Given the existence of a dominant party, the opposition is permanently degrading because of the dispersion of forces. BPO confirms that the image of the leader, electoral offer and support for a “democratic” doctrine are important for electors. In this respect, one may notice that electoral offers of opposition “democratic” parties are actually identical. Differences and nuances are the appanage of sociologists, not of electors. The ambition of leaders is the only vulnerable point that maintains the dispersed condition of democratic parties. But the voting of closed party lists makes the image of leaders a determinant factor in forming electoral options. In these circumstances, none of opposition parties can launch own attractive ideas, which would be promoted exclusively. Even more, any idea by the opposition capable to attract voters is immediately shared by the PCRM and this is already a rule. At the same time, opposition parties turn down authentic offers and ideas by PCRM. The SDPM has just recently tried to “play on the electoral ground” of the PCRM. It made public the basic principles of its electoral offer for 2009 at the April 19, 2008 SDPM congress. It explained it simply, in order to be understood by people, focussing particularly on social issues. This step made President Voronin react immediately. On April 21, he made public the Government’s priorities for 2008. It is strange that the priorities of the Government for this year were not made public earlier this year, but closer to the mid-2008. In addition, the SDPM is promoting messages that coincide with those by PCRM regarding relations with Russia, settlement of the Transnistrian conflict, neutrality of Moldova. This was enough for the PCRM propaganda and President Voronin to assault SDPM leader Dumitru Braghis in an unqualified manner. In the same context, the PCRM propaganda did not find anything else but to accuse the LP of deviating from the liberal doctrine when the liberal administration of the Chisinau City Hall announced the 20-percent rise of salaries of budgetary employees, in compliance with the legislation in effect. The declaration of the “liberal revolution” in Moldova by PCRM is not a deviation from the communist doctrine, while the implementation of social provisions of the legislation by LP is a deviation from doctrinaire principles. With regard to the perception of welfare by people, the two examples clearly show what problems the PCRM would like to be untouched by the opposition. For example, the PCRM would celebrate should the opposition focus again on national and linguistic identity issues. But the Moldovan opposition seems to be incapable of exploring at maximum its little chances to vie with the PCRM. For example, the PRO TV channel aired on April 14 reportage about the Tractor Manufacturer in Chisinau, which should become a “manna” for the opposition in combating accusations of having disindustrialised the country when it ruled it, while the PCRM is doing vice versa. According to the reportage, following the PCRM-conducted reindustrialisation experiment, the Tractor Manufacturer could not sell any tractor in the last half a year and more than 400 workers were not paid their salaries. Who needs such an industrialisation and why the Ministry of Industrialisation was recently dissolved?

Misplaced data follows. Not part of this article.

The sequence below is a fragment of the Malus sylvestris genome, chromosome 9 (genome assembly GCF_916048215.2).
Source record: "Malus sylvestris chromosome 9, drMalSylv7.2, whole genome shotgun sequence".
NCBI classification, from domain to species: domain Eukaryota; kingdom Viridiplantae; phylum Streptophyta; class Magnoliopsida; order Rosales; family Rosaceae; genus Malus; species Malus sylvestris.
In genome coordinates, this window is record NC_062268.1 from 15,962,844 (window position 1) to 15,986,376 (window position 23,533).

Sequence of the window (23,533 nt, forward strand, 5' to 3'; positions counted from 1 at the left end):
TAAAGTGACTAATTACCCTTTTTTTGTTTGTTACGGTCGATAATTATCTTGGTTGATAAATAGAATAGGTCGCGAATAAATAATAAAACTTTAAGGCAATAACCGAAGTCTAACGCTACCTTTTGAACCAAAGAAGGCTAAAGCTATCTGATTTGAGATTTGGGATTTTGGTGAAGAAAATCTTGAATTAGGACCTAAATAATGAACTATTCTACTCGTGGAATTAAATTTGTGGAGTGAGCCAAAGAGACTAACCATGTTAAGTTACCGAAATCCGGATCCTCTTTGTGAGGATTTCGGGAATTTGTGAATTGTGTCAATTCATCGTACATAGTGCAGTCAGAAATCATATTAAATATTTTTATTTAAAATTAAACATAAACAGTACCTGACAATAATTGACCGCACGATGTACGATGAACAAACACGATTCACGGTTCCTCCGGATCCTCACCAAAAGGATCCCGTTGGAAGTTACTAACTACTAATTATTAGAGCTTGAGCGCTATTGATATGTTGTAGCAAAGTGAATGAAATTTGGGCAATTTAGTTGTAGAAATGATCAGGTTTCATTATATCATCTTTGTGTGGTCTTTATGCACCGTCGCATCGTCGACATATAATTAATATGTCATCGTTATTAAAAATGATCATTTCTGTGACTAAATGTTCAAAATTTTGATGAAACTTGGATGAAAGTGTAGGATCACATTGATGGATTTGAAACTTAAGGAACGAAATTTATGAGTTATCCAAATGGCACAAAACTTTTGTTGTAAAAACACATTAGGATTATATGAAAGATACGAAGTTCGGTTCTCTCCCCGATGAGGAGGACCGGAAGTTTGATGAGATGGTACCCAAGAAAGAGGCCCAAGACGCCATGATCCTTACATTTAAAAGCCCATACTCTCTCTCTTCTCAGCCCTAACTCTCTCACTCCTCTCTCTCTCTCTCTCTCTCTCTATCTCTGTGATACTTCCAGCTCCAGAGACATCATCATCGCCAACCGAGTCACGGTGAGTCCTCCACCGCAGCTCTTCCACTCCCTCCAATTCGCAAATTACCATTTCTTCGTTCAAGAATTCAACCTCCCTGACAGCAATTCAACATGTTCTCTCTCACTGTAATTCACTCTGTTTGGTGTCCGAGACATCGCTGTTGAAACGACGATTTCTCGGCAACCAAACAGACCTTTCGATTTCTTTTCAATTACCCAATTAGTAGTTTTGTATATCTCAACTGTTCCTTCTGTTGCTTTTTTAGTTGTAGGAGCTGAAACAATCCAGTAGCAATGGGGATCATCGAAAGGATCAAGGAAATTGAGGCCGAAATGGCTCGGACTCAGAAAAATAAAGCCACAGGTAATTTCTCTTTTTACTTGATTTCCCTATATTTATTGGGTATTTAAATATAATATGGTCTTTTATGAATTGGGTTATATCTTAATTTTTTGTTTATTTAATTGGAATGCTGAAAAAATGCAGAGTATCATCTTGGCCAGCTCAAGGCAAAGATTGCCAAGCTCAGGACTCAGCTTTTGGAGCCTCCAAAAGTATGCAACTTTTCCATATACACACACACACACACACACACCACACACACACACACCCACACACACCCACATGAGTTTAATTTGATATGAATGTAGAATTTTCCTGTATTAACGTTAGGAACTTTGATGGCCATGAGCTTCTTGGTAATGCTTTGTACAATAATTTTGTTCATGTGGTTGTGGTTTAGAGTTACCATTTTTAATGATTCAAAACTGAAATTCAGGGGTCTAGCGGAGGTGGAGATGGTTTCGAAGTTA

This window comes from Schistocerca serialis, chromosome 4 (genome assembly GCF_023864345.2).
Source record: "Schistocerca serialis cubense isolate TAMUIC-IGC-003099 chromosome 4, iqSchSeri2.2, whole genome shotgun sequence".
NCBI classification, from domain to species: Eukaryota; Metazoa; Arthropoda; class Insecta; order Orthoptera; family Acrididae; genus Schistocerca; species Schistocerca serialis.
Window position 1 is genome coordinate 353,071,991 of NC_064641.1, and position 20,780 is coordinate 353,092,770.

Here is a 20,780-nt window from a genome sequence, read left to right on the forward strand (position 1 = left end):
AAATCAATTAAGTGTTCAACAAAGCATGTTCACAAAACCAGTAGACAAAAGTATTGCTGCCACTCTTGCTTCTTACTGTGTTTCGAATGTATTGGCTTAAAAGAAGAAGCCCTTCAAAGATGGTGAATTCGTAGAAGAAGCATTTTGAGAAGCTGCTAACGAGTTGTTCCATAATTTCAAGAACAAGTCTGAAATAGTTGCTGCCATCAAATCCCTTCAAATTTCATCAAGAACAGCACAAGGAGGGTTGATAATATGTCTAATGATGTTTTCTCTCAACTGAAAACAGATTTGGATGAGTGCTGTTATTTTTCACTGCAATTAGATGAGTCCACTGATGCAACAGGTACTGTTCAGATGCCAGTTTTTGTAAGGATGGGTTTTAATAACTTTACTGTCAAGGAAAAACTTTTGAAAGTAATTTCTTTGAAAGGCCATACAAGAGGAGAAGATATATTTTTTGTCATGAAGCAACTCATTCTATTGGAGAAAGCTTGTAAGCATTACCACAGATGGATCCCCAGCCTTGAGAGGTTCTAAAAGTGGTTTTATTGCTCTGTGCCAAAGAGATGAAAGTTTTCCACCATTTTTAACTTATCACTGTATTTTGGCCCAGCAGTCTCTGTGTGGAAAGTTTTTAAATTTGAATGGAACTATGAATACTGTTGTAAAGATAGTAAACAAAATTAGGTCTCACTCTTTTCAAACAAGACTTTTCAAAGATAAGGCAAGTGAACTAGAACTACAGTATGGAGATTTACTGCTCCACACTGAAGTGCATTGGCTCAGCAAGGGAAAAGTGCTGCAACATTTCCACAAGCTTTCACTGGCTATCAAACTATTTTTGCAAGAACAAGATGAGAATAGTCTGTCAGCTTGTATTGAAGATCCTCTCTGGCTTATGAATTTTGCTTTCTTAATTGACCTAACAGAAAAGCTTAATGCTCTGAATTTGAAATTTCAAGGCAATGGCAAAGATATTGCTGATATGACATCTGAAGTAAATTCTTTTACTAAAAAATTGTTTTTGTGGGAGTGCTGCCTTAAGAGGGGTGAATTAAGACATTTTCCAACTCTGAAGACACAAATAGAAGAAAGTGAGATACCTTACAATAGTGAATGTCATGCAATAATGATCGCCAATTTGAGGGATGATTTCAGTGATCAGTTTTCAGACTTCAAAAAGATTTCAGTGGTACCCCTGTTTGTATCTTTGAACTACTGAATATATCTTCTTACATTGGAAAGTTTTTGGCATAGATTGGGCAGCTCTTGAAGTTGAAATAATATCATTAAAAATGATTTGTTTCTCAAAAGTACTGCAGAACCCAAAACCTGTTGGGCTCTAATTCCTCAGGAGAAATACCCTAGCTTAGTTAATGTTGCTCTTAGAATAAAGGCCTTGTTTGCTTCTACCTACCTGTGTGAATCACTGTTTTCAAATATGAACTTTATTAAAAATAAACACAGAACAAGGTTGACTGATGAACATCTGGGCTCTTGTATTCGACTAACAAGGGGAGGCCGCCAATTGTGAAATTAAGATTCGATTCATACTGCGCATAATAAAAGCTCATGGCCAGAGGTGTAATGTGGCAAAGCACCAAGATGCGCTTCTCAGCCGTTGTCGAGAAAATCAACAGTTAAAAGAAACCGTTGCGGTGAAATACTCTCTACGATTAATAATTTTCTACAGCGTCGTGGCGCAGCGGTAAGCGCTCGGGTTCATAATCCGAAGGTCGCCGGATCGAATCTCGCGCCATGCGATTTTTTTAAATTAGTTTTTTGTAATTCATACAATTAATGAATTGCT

While the trial of “playing on the ground” of the PCRM seems to be an idea of the SDP, an idea with a significant potential has recently appeared for liberal parties and the PCRM will be unable to join it. This is the idea of signing the small border traffic convention with Romania. Residents of 1/3 of Moldovan districts could be interested in signing this convention. The acting governance of Moldova has developed the conflict with Romania, so that the leadership of this country is not interested any longer in negotiating anything as long as the Chisinau governance is not changed. But liberal parties vie in this case, too. LDPM and OMA launched uncoordinated initiatives to convoke meetings for the support of the convention on one hand, and to collect signatures for the same purpose on the other hand. LDPM and OMA could join their efforts at a moment but the LP will likely harvest the crop, as its leaders hold personal relations with the top leadership of Romania and they could meet before elections to discuss how important the small border traffic is. Moldovan citizens will realise immediately what political leaders in Moldova may help the most to normalise relations with Romania and, therefore, to sign the convention. This example reveals that finding a way of cooperation to generate synergy, not competition would be the best strategy for LP, LDPM and OMA. But this is unlikely. OMA and LDPM alone or together are unprepared to recognise Dorin Chirtoaca as leader of eventual “united liberals”. Though Chirtoaca has what the OMA and LDPM leaders do not have: the highest confidence rating and “immunity” against propagandistic assaults by the PCRM. Instead, OMA and LDPM have developed territorial structures and they seemingly have financial and media resources.